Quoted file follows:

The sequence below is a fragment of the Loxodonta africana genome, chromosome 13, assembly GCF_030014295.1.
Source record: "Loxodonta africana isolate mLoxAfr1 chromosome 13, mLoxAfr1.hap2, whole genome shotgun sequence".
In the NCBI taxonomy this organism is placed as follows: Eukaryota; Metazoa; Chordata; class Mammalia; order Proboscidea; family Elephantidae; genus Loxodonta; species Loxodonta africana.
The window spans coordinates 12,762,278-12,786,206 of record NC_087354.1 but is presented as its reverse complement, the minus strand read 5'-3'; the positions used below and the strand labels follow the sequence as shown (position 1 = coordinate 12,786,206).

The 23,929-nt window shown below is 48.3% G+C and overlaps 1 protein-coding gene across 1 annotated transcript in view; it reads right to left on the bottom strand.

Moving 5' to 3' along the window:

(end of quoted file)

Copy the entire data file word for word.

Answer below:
The sequence below is a fragment of the Loxodonta africana genome, chromosome 13, assembly GCF_030014295.1.
Source record: "Loxodonta africana isolate mLoxAfr1 chromosome 13, mLoxAfr1.hap2, whole genome shotgun sequence".
In the NCBI taxonomy this organism is placed as follows: Eukaryota; Metazoa; Chordata; class Mammalia; order Proboscidea; family Elephantidae; genus Loxodonta; species Loxodonta africana.
The window spans coordinates 12,762,278-12,786,206 of record NC_087354.1 but is presented as its reverse complement, the minus strand read 5'-3'; the positions used below and the strand labels follow the sequence as shown (position 1 = coordinate 12,786,206).

The 23,929-nt window shown below is 48.3% G+C and overlaps 1 protein-coding gene across 1 annotated transcript in view; it reads right to left on the bottom strand.

Moving 5' to 3' along the window: